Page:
Five Came Back

A Story of Hollywood and the Second World War

By Mark Harris
(Penguin Press HC, The, Hardcover, 9781594204302, 528pp.)

Publication Date: February 27, 2014

Other Editions of This Title: Paperback

Shop Local
Enter your zip code below to find indies closest to you.

Go


Description

In Pictures at a Revolution, Mark Harris turned the story of the five movies nominated for Best Picture in 1967 into a landmark work of cultural history, a book about the transformation of an art form and the larger social shift it signified. In Five Came Back, he achieves something larger and even more remarkable, giving us the untold story of how Hollywood changed World War II, and how World War II changed Hollywood, through the prism of five film directors caught up in the war: John Ford, William Wyler, John Huston, Frank Capra, and George Stevens.
  It was the best of times and the worst of times for Hollywood before the war. The box office was booming, and the studios’ control of talent and distribution was as airtight as could be hoped. But the industry’s relationship with Washington was decidedly uneasy—hearings and investigations into allegations of corruption and racketeering were multiplying, and hanging in the air was the insinuation that the business was too foreign, too Jewish, too “un-American” in its values and causes. Could an industry this powerful in shaping America’s mind-set really be left in the hands of this crew? Following Pearl Harbor, Hollywood had the chance to prove its critics wrong and did so with vigor, turning its talents and its business over to the war effort to an unprecedented extent.

No industry professionals played a bigger role in the war than America’s most legendary directors: Ford, Wyler, Huston, Capra, and Stevens. Between them they were on the scene of almost every major moment of America’s war, and in every branch of service—army, navy, and air force; Atlantic and Pacific; from Midway to North Africa; from Normandy to the fall of Paris and the liberation of the Nazi death camps; to the shaping of the message out of Washington, D.C.

As it did for so many others, World War II divided the lives of these men into before and after, to an extent that has not been adequately understood. In a larger sense—even less well understood—the war divided the history of Hollywood into before and after as well. Harris reckons with that transformation on a human level—through five unforgettable lives—and on the level of the industry and the country as a whole. Like these five men, Hollywood too, and indeed all of America, came back from the war having grown up more than a little.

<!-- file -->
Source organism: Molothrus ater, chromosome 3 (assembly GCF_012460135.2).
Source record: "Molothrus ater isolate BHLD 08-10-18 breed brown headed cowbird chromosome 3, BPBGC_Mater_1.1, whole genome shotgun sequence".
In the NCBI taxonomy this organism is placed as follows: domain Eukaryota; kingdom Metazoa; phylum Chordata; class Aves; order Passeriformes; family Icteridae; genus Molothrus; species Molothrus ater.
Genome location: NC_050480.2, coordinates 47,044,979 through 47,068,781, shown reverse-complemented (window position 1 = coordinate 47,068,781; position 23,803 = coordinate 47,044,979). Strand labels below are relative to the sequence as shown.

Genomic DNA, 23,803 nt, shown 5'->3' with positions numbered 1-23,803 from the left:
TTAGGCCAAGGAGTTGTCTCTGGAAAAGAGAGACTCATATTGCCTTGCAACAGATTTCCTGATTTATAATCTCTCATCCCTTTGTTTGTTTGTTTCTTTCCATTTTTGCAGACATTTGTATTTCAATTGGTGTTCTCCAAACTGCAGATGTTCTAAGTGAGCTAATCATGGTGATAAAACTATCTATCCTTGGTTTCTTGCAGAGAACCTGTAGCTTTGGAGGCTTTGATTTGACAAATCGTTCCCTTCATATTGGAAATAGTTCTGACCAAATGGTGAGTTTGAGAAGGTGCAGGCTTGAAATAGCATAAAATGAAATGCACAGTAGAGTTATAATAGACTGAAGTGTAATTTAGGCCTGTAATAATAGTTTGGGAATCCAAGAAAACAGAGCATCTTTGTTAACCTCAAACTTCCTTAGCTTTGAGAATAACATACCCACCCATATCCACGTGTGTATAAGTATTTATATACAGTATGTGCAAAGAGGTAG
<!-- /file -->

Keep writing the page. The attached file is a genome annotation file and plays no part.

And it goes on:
About the Author

For fifteen years, Mark Harris worked as a writer and an editor covering movies, television, and books for Entertainment Weekly. He is the author of Pictures at a Revolution: Five Movies and the Birth of the New Hollywood. A graduate of Yale University, he lives in New York City with his husband, Tony Kushner.




NPR
Monday, Mar 3, 2014

A new book looks at how the military and Hollywood directors teamed up during the war. The films they made helped show Americans what was at stake, and served as evidence during the Nuremberg Trials. More at NPR.org

NPR Audio Player Requires Flash Upgrade: Please upgrade your plug-in to view this content.

NPR
Saturday, Feb 22, 2014

The New Yorker contributor moved to Paris during the reconstruction after World War II, and focused her short stories on often-overlooked European experiences. Gallant died Tuesday. More at NPR.org

NPR Audio Player Requires Flash Upgrade: Please upgrade your plug-in to view this content.

NPR
Saturday, Feb 22, 2014

Mark Harris' new book takes a look at five American directors who made films for the War Department during World War II รข?? and how those films changed both their work and American cinema. More at NPR.org

NPR Audio Player Requires Flash Upgrade: Please upgrade your plug-in to view this content.

Indie Bookstore Finder











Update Profile